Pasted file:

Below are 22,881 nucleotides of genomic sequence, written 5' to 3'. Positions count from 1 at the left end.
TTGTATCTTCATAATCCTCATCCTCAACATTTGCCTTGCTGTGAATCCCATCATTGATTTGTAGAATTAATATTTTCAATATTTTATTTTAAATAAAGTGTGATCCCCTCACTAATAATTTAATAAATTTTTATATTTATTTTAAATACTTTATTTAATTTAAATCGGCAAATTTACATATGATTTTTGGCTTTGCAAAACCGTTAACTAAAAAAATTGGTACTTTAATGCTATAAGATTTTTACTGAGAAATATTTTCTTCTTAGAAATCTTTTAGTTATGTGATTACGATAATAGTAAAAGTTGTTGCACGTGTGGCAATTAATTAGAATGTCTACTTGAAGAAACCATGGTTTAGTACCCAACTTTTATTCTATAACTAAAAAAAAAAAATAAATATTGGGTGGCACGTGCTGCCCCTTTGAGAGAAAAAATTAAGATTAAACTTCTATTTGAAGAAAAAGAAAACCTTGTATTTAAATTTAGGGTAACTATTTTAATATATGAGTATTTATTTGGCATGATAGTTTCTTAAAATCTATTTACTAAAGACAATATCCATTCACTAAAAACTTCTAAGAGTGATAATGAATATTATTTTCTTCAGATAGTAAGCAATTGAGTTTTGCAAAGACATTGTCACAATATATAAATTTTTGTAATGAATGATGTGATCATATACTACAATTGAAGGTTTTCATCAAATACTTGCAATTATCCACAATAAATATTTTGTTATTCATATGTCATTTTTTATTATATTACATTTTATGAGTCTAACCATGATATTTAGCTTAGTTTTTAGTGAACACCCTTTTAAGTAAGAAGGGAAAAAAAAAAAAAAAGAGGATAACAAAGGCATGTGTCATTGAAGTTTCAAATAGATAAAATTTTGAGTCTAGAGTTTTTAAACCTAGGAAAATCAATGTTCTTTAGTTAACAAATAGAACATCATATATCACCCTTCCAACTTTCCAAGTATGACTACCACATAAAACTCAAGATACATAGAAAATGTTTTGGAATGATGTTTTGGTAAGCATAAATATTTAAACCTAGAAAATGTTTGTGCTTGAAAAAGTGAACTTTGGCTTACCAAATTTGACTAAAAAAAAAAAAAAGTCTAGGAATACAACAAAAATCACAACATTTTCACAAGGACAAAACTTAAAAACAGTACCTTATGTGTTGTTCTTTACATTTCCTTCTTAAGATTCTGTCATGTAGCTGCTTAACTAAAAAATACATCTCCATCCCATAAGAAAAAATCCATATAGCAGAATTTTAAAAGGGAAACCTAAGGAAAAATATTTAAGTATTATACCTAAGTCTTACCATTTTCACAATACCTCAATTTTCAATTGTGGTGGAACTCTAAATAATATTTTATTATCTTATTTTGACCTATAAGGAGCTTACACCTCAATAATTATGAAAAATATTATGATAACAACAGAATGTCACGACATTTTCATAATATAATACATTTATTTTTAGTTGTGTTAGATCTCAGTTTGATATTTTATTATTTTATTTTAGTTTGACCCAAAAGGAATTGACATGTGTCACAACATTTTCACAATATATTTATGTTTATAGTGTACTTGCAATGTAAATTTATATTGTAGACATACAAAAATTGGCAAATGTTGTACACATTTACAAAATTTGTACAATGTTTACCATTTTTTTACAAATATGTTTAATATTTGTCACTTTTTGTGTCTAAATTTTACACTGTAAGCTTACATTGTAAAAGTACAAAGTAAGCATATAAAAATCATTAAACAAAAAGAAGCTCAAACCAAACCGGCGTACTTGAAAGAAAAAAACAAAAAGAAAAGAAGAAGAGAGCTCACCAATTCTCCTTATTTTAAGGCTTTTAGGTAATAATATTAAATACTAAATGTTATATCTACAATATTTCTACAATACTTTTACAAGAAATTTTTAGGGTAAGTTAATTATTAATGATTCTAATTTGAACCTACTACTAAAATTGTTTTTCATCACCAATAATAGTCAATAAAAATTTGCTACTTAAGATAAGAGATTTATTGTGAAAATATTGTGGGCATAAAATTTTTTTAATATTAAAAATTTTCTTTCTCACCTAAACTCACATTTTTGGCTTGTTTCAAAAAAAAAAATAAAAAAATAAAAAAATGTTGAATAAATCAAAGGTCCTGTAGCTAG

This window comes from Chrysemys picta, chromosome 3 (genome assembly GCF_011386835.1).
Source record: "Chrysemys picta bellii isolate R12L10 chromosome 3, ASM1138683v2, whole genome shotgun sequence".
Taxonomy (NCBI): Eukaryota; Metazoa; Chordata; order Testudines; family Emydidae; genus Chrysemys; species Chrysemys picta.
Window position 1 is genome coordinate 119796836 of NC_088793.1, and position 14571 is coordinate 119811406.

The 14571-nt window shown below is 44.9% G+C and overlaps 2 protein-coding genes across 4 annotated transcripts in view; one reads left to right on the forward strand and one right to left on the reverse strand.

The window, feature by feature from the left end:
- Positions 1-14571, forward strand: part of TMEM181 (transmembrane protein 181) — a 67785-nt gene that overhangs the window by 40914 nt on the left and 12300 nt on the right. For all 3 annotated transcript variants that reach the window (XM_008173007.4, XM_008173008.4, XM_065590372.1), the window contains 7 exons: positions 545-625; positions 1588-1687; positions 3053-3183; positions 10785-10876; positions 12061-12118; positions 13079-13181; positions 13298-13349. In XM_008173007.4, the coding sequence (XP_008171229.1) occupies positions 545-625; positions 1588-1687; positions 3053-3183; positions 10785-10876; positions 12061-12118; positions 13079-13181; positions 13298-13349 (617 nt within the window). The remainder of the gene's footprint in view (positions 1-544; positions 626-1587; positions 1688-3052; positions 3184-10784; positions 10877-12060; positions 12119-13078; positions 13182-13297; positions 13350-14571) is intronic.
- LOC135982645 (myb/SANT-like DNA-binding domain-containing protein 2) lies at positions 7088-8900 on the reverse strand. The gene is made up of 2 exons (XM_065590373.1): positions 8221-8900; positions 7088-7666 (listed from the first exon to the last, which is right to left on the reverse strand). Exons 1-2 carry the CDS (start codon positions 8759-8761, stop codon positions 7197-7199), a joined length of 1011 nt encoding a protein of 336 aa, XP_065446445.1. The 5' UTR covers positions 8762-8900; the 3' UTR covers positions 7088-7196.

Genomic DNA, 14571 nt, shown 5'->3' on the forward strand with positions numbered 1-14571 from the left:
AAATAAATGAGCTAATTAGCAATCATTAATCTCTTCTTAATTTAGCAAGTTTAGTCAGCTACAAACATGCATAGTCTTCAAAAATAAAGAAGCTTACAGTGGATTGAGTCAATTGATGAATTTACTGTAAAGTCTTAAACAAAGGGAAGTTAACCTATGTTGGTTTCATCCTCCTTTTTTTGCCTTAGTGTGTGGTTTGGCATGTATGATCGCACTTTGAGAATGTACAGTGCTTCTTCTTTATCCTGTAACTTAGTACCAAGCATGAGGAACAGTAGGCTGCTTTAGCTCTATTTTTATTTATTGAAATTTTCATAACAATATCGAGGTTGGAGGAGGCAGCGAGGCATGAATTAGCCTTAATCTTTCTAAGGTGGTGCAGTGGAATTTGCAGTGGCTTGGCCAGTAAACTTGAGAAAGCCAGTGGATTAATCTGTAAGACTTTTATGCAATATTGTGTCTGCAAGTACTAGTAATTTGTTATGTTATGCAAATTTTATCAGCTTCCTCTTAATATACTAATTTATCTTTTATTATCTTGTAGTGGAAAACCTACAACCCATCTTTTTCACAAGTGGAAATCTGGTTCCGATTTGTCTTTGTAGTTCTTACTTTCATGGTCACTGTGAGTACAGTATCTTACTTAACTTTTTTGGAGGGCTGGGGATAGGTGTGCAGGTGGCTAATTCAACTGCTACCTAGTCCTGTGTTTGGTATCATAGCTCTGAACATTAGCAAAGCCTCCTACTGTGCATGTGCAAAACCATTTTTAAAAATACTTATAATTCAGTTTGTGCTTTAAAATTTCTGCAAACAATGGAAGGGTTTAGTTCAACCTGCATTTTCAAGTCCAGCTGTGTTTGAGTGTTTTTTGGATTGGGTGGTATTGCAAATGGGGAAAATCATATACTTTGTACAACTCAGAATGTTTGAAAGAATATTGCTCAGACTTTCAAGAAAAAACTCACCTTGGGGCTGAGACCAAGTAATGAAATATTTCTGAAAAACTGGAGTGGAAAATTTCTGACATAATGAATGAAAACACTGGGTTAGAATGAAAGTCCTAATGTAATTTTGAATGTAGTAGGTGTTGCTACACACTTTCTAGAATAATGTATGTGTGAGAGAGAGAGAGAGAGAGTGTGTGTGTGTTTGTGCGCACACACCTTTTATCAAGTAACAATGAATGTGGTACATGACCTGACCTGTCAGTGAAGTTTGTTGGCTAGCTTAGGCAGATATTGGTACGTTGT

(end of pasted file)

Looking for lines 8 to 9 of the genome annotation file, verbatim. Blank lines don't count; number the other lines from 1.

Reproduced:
The window, feature by feature from the left end:
- Positions 1-14571, forward strand: part of TMEM181 (transmembrane protein 181) — a 67785-nt gene that overhangs the window by 40914 nt on the left and 12300 nt on the right. For all 3 annotated transcript variants that reach the window (XM_008173007.4, XM_008173008.4, XM_065590372.1), the window contains 7 exons: positions 545-625; positions 1588-1687; positions 3053-3183; positions 10785-10876; positions 12061-12118; positions 13079-13181; positions 13298-13349. In XM_008173007.4, the coding sequence (XP_008171229.1) occupies positions 545-625; positions 1588-1687; positions 3053-3183; positions 10785-10876; positions 12061-12118; positions 13079-13181; positions 13298-13349 (617 nt within the window). The remainder of the gene's footprint in view (positions 1-544; positions 626-1587; positions 1688-3052; positions 3184-10784; positions 10877-12060; positions 12119-13078; positions 13182-13297; positions 13350-14571) is intronic.